Within this conceptual environment, a few years ago the Population Council set out to test existing modes of intervention and see just how efficient they actually were. After two years working in Berhane Hewan, Ethiopia, they found that their interventions had reduced child marriages by 90 percent and increased continued education and family planning amongst girls by a factor of three. But they weren’t sure which elements of the interventions worked for which families and how, so they set up a new three-year project, the results of which are the subject of their recent report. To verify their findings and check the efficiency of each component not just in one, but in multiple poor communities with entrenched child marriage traditions, they set up operations in the Amhara region of Ethiopia, Cascades region of Burkina Faso, and Tabora region of Tanzania. Each community received a mixture of economic incentives to delay marriage (in the form of livestock, often used as a dowry item incentivizing child marriages in struggling families), community conversations on the benefits of delaying marriage, and school supplies for girls.

Although the final results of their work in Burkina Faso will not be compiled for another year, as of this summer the their research found the following: In Ethiopia, community conversations reduced child marriages by two-thirds and providing schools supplies reduced the practice by 94 percent among girls aged 12 to 14. Meanwhile giving families two chickens a year reduced child marriages by one-half and mixing all three interventions together reduced the practice by two-thirds amongst girls aged 15 to 17. In Tanzania though, despite some positive effects, most interventions didn’t significantly make a dent in child marriages in girls aged 12 to 14, but providing families with two goats a year did reduce the practice by two-thirds amongst girls aged 15 to 17. And that’s where the goats come in—providing families in areas where the practice is most entrenched with the economic leeway to duck the pressures that lead to child marriage.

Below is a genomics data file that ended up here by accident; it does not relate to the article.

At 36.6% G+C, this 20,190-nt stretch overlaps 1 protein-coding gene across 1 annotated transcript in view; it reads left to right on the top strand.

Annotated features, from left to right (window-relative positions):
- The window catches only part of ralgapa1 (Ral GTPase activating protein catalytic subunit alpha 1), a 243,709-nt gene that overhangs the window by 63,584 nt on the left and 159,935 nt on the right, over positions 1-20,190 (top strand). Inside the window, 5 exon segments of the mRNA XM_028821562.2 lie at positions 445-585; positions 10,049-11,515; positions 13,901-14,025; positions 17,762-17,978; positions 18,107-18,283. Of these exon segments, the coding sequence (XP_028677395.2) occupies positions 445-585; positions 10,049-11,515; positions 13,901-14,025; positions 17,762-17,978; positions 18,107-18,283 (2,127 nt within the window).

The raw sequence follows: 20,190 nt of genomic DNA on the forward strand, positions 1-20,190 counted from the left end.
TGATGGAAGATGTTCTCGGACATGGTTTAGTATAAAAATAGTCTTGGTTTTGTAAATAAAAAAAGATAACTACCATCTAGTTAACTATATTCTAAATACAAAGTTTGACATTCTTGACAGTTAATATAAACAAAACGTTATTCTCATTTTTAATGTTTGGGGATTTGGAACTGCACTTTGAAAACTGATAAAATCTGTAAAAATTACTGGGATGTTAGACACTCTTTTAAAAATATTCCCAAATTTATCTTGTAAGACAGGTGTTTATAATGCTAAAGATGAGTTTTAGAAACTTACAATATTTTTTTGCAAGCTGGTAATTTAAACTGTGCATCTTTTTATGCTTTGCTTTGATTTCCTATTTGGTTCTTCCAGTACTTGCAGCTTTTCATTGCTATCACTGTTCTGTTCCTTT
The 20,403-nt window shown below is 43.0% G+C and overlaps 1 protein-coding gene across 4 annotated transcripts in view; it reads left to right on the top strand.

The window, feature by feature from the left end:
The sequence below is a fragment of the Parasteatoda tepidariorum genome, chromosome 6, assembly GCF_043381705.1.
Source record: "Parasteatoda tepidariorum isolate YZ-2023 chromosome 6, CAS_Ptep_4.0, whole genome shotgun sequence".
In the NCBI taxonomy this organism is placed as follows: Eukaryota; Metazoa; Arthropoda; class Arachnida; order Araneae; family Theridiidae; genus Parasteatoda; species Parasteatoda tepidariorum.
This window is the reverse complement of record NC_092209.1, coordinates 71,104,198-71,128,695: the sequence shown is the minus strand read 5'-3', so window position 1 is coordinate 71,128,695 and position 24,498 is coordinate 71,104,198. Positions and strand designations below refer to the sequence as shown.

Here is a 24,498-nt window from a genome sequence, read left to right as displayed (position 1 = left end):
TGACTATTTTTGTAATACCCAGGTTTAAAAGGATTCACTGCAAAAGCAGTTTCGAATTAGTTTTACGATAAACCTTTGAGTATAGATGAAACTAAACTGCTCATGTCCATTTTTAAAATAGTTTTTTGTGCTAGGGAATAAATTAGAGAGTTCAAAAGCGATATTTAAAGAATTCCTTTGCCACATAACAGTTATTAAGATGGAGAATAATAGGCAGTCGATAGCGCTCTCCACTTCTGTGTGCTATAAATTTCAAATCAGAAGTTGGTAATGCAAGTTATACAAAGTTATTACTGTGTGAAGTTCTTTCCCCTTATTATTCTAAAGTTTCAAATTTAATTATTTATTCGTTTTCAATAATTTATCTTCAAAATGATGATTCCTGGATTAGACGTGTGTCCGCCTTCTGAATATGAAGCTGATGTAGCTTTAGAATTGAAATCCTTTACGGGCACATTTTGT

This wasn’t the first study to show that interventions, including those involving livestock as an incentive, can work. In many ways, this work just supports the longstanding notion that families are willing to delay child marriages, especially when they know the downsides, as long as they have the means to do so and a productive place to send their girls for education. (The role poverty and insecurity play in child marriages has been demonstrated amongst Syrian refugees since 2013, when worsening conditions led to a spike in the practice seeking aid from coercive actors.)

But unlike many studies, this new work shows that such interventions can act rapidly even in the most entrenched areas. It also shows that you don’t need to throw the whole book of interventions at a single region. Instead specific, individual interventions should be targeted at different groups living in different situations. This type of targeting can help activists make strong economic arguments to national governments and international bodies to support lithe and effective programs. (Providing school supplies cost $17 and $22 per girl per year in Ethiopia and Tanzania, while providing conversations cost $30 and $11, livestock cost $32 and $107, and all three interventions cost $44 and $117 respectively, which is not a whole lot of money.) This type of hard data on efficacy, coupled with existing data on the woes of child marriage and benefits of educated women staying in a workforce and local economy, can convince both national and community leaders to take a chance on serious interventions they may have scoffed at in the past.

Unfortunately, the data and insights provided by the Population Council aren’t a cure-all. There are some families, for instance, for which child marriages are a matter of honor and culture more than economics, so these types of interventions and arguments won’t do much to dissuade them. But if the Population Council’s work and models can help to at least stabilize or reduce the ultimate number of girls married off as children in the world, then that’s a definitive good that we ought to explore.